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    Dementia and Stove Safety

    October 26, 2020

    As a social worker who’s worked with people with dementia for well over a decade, one of the main concerns I repeatedly hear from family members and caregivers is about oven and stove safety. I recently spoke with the grandchild of a woman with dementia who used the stovetop to iron her sheets. She started a fire. Luckily, everyone was safe, but this prompted the granddaughter to get more help in the home to ensure it didn’t happen again. 

    This can be a scary situation, and it’s important to support the independence of someone with dementia while also balancing their safety (and the safety of others in the building). What if cooking brings joy to someone with dementia? Can we provide a safer kitchen set-up that still supports their love of cooking?

    I’ve researched some solutions to address these concerns. Of course, each intervention should be unique, based on the person and their specific needs. Some people may not be safe with any level of hot appliance. However, for those who need an extra layer of support and safety, there are a few options and resources available.

    Here are some sensors and gadgets that can help you keep tabs on the oven when you’re not around:

    • Non-invasive sensors that notify caregivers of safety concernsThese sensors from Home Except can allow you to monitor when the stove/oven is in use and whether there is a sustained level of heat for an extended period (indicating the stove is still on). You can set alerts for specific items, such as stove use. The sensors measure temperature, humidity, and movement, so when placed strategically around the home, they can give you an idea of your family member’s day-to-day activity around the house. If the system senses a significant change in daily habits, it will alert you to this.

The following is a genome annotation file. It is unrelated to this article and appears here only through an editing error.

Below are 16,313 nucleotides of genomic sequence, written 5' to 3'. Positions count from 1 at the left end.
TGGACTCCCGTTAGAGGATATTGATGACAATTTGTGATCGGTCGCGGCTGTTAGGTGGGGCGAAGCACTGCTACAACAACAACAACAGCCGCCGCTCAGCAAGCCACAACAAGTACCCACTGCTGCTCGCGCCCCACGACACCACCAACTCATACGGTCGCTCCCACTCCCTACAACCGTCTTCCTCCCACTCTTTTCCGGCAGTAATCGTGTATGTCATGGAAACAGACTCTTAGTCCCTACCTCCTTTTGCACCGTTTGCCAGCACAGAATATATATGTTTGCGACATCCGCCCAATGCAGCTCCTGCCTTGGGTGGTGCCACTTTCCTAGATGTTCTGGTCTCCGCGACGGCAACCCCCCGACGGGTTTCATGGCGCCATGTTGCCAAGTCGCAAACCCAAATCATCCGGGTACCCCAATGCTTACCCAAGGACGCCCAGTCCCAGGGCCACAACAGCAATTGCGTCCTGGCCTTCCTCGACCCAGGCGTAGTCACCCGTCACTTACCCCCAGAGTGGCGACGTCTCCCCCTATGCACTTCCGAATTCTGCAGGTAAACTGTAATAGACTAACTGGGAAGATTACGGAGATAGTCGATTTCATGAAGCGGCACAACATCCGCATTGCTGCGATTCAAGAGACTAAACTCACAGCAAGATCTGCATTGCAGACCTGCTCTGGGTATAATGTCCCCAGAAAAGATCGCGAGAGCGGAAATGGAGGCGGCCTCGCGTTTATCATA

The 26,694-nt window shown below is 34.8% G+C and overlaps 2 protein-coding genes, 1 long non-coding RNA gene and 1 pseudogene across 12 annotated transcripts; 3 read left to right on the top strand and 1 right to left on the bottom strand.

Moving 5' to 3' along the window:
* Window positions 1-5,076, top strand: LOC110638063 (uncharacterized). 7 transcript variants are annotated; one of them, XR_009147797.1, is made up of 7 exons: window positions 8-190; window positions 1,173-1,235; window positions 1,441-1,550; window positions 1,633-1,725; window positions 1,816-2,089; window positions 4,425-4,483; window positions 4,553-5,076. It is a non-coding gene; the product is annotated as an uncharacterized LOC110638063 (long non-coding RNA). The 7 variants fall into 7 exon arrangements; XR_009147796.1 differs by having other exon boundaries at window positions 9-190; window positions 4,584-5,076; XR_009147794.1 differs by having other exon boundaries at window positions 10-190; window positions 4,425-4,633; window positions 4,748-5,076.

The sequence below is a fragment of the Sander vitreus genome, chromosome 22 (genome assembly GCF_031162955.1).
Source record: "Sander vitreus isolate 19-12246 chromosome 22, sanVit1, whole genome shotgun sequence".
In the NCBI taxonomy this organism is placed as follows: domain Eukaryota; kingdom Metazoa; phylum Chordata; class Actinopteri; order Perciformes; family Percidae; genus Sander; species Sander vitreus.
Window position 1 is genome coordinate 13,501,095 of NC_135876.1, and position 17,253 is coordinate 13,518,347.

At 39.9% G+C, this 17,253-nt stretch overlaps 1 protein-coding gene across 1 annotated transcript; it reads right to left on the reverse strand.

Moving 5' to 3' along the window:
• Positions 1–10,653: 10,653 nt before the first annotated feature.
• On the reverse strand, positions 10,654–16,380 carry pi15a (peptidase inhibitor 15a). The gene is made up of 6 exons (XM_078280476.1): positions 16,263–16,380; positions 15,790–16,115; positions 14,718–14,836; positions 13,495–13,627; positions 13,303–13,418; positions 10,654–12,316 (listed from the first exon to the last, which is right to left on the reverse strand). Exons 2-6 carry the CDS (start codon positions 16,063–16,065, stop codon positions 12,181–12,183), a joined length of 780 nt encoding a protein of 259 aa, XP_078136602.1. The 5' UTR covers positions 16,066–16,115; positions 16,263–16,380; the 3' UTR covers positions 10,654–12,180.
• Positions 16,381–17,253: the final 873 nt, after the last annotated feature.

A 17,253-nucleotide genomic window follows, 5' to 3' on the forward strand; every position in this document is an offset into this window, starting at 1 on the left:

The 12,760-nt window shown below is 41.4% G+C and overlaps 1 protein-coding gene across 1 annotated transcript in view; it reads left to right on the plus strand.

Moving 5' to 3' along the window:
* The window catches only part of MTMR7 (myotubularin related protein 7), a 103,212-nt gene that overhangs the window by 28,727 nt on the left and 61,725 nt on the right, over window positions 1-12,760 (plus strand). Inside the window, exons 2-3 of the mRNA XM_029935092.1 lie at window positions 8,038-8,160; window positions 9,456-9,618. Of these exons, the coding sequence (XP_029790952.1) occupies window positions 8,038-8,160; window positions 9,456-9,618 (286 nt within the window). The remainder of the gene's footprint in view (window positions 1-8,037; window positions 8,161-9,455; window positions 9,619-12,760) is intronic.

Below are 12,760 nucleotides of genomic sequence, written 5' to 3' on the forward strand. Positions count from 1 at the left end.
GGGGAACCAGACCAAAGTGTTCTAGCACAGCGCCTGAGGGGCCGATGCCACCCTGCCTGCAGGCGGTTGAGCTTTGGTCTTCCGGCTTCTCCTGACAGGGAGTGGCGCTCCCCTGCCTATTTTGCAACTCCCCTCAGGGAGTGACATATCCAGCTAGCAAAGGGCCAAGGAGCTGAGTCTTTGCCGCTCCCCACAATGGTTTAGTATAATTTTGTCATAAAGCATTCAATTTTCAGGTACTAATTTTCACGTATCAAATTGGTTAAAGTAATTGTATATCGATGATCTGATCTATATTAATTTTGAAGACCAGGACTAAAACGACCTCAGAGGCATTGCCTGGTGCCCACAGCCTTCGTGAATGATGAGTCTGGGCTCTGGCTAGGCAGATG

• Sensors connected to smoke detectorsFireAvert provides a sensor that automatically turns off your oven/stove as soon as it hears a smoke detector. While it does not communicate this over wifi to a caregiver, it does allow for a bit more peace of mind.
    • Fire-extinguishing devices: There are also devices, such as Stove Top Fire Stop that will automatically trigger a fire-extinguishing liquid if they sense flame.
    • Safer burners for electric stoves: A device like Smart Burner keeps your electric stove burners at an optimal cooking temperature without allowing the burner to rise to dangerous temperatures. It limits the temperature to 350 degrees, which can avert many causes of fire. For example, cooking oil will burst into flame at 716 degrees.
    • Disable the oven: If you feel that any hot appliance in the home is unsafe, you may unplug it (or disconnect the gas) and post a note that says, “Sorry! The oven is not working right now,” or whatever message would work best for the individual. Child safety oven knobs are also an option to prevent oven use, but it depends on the person. While these knobs are a safety measure, they can also cause frustration for the person with dementia if they do not understand why the knobs aren’t working or cause anger if they feel restricted.

    Please note: I do not know how well these products actually work, as I have not yet used them myself. Please do your own research as well.

    Despite these options, alarms and gadgets can be faulty. They are not fool-proof, and they don’t replace having an extra set of eyes in the home to ensure your person’s safety. If oven safety is a growing concern, I strongly encourage you to consider hiring support in the form of a home health aide who would assist or provide supervision during meal preparation. Using a step-by-step recipe, a person with dementia and their caregiver can enjoy the meaningful activity of cooking together through all stages of dementia. (Click here for some of our tips on adapting recipes for someone with dementia)

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